__Scripture Reflection and Communion.__
First Congregational United Church of Christ, Santa Rosa, CA,
Open and Affirming. Sunday, January 29, 2006.
_The Rev. Robert F. Cramer, Eucharistic Minister._
__Struggling to be whole … when we already are:
I feel funny
on my insides
I wish you wus here.
— Maybe if I could help somebody
I’d feel better on the insides
just doing one good thing
for a change —
Help me do it, God.”
[Carl R. Burke included this in _Treat Me Cool, Lord: Prayers of Kids
from City Streets Spoken in Their Own Language_ (Association Press, 1968).]
Jesus would not have been surprised to know a frightened youth trapped in a frightening ghetto could harbor hope like this — not hope for a gift from someone, but something better, an urge to give oneself to others.
Macrina Wiederkehr, for the umpteenth time, probably, thinking about the beatitudes that displayed the childlike faith of the mature teacher, Jesus, offers this:
_Blessed are those who are … emptied of all that doesn’t matter, those for whom the riches of this world just aren’t that important. The reign of heaven is theirs._
_Blessed are those who wear compassion like a garment … for they too shall receive comfort._
_Blessed are the creators of peace, those who build roads that unite
rather than walls that divide, those who bless the world with the
healing power of their presence. They shall be called children of God._
_Blessed are those whose love has been tried, like gold, in the furnace and found to be precious, genuine, and lasting, those who have lived their belief out loud, no matter what the cost or pain._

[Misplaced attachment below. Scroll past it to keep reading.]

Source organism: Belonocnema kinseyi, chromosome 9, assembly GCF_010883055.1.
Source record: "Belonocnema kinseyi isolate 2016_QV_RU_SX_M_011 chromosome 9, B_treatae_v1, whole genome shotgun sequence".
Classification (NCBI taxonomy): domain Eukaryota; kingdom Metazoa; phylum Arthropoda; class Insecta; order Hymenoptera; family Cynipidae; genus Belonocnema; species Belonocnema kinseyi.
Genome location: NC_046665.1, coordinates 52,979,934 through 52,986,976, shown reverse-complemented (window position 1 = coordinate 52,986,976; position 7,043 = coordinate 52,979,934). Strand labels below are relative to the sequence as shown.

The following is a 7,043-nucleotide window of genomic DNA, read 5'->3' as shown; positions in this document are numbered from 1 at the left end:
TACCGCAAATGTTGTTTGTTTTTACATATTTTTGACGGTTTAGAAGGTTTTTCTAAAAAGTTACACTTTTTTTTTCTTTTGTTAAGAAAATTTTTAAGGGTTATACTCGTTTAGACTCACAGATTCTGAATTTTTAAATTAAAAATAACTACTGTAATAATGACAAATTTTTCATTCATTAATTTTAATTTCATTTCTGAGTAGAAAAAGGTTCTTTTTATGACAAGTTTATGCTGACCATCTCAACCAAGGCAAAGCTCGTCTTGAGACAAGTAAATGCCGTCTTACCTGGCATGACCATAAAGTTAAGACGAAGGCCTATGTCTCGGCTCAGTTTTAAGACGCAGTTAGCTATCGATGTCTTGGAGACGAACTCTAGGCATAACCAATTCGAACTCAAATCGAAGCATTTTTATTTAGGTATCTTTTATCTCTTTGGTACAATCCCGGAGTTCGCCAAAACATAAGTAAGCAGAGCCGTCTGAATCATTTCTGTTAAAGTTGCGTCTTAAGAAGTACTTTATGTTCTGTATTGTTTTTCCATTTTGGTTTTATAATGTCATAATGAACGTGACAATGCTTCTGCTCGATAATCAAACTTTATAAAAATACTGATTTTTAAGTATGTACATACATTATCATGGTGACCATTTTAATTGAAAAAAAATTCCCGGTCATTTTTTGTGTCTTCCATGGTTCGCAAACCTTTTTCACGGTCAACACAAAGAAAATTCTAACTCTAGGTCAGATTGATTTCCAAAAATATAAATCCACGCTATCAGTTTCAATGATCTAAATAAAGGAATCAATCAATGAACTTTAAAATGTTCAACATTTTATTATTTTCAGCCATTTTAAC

— I find myself coming to the table this morning still seeking blessing
in the face of grief, from loss, fearing a future over which I have
suddenly found I have much less control than I’d thought.
Ted Loder, in _Guerrillas of Grace: Prayers for the Battle,_ offers me
a pregnant insight. In his beatitudes, Jesus, always finding God
deep within himself and always sharing the vision, gives me a name.
I always thought he was delivering wisdom — uncommon truths —
as a teacher might give a lecture.
But he is seeing the very image of God in me, and he names me!
He calls me “Blessed.”
I have been taught all kinds of names for the man of Galilee
who I thought was totally unique in incarnating the divine. But I
also incarnate some measure of divinity, limited only by what I see.
Jesus encourages me to be who I truly am and he names me.
Loder doesn’t say my name; Jesus does. It is “Blessed.” Says Loder:
by the names I give you,
in the silence
that I may know
who I am,
hear the truth
you have put into me,
trust the love
you have for me,
which you call me to live out
with my sisters and brothers
in your human family.
In _The Things That Make For Peace,_ Barbara A. Gerlach
sees God not only within us, but coming to us:
_It is when we are pushed to the edge of human possibility
by our poverty or our grief, by our thirst for righteousness
or our search for peace, by our suffering or our love
that God meets us … and we experience God’s blessing._
_In these moments, which are our perfection and our peace,
God comes to us as sure as the taste of salt on our tongues._
So be it. __Amen.__